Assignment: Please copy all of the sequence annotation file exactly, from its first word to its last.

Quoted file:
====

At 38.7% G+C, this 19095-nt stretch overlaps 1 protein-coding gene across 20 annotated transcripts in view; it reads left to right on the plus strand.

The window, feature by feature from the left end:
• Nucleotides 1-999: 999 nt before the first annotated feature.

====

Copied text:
At 38.7% G+C, this 19095-nt stretch overlaps 1 protein-coding gene across 20 annotated transcripts in view; it reads left to right on the plus strand.

The window, feature by feature from the left end:
• Nucleotides 1-999: 999 nt before the first annotated feature.